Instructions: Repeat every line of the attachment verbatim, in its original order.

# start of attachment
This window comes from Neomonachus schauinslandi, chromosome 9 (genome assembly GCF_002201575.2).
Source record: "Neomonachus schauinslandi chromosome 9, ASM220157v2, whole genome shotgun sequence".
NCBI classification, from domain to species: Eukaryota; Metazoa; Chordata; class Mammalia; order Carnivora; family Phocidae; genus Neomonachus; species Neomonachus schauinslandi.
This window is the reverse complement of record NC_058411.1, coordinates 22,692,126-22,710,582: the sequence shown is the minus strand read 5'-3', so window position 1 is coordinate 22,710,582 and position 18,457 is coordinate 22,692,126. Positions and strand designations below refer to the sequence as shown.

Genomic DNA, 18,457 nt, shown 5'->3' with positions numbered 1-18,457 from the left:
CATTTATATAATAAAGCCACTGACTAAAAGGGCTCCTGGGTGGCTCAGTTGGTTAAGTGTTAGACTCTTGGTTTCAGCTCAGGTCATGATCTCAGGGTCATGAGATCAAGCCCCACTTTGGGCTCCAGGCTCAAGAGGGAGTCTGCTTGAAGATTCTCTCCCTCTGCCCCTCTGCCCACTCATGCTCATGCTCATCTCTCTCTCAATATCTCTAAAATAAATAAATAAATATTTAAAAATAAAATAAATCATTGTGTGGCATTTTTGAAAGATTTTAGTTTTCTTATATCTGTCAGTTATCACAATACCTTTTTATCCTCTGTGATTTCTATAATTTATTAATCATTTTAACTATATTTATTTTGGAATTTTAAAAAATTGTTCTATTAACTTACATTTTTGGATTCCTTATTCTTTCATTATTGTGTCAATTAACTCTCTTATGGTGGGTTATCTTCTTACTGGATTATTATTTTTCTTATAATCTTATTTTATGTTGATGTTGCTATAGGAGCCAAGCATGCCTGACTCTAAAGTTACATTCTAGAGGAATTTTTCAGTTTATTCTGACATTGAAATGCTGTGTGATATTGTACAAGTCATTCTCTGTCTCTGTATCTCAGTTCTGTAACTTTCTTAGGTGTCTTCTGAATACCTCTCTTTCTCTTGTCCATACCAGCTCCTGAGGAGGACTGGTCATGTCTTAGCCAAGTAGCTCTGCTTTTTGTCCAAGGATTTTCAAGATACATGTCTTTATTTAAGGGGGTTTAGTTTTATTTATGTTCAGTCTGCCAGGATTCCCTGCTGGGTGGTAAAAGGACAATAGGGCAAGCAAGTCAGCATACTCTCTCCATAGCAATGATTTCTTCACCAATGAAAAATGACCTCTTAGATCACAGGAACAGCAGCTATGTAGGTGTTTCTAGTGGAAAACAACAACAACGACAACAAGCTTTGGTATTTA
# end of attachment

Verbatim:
This window comes from Neomonachus schauinslandi, chromosome 9 (genome assembly GCF_002201575.2).
Source record: "Neomonachus schauinslandi chromosome 9, ASM220157v2, whole genome shotgun sequence".
NCBI classification, from domain to species: Eukaryota; Metazoa; Chordata; class Mammalia; order Carnivora; family Phocidae; genus Neomonachus; species Neomonachus schauinslandi.
This window is the reverse complement of record NC_058411.1, coordinates 22,692,126-22,710,582: the sequence shown is the minus strand read 5'-3', so window position 1 is coordinate 22,710,582 and position 18,457 is coordinate 22,692,126. Positions and strand designations below refer to the sequence as shown.

Genomic DNA, 18,457 nt, shown 5'->3' with positions numbered 1-18,457 from the left:
CATTTATATAATAAAGCCACTGACTAAAAGGGCTCCTGGGTGGCTCAGTTGGTTAAGTGTTAGACTCTTGGTTTCAGCTCAGGTCATGATCTCAGGGTCATGAGATCAAGCCCCACTTTGGGCTCCAGGCTCAAGAGGGAGTCTGCTTGAAGATTCTCTCCCTCTGCCCCTCTGCCCACTCATGCTCATGCTCATCTCTCTCTCAATATCTCTAAAATAAATAAATAAATATTTAAAAATAAAATAAATCATTGTGTGGCATTTTTGAAAGATTTTAGTTTTCTTATATCTGTCAGTTATCACAATACCTTTTTATCCTCTGTGATTTCTATAATTTATTAATCATTTTAACTATATTTATTTTGGAATTTTAAAAAATTGTTCTATTAACTTACATTTTTGGATTCCTTATTCTTTCATTATTGTGTCAATTAACTCTCTTATGGTGGGTTATCTTCTTACTGGATTATTATTTTTCTTATAATCTTATTTTATGTTGATGTTGCTATAGGAGCCAAGCATGCCTGACTCTAAAGTTACATTCTAGAGGAATTTTTCAGTTTATTCTGACATTGAAATGCTGTGTGATATTGTACAAGTCATTCTCTGTCTCTGTATCTCAGTTCTGTAACTTTCTTAGGTGTCTTCTGAATACCTCTCTTTCTCTTGTCCATACCAGCTCCTGAGGAGGACTGGTCATGTCTTAGCCAAGTAGCTCTGCTTTTTGTCCAAGGATTTTCAAGATACATGTCTTTATTTAAGGGGGTTTAGTTTTATTTATGTTCAGTCTGCCAGGATTCCCTGCTGGGTGGTAAAAGGACAATAGGGCAAGCAAGTCAGCATACTCTCTCCATAGCAATGATTTCTTCACCAATGAAAAATGACCTCTTAGATCACAGGAACAGCAGCTATGTAGGTGTTTCTAGTGGAAAACAACAACAACGACAACAAGCTTTGGTATTTA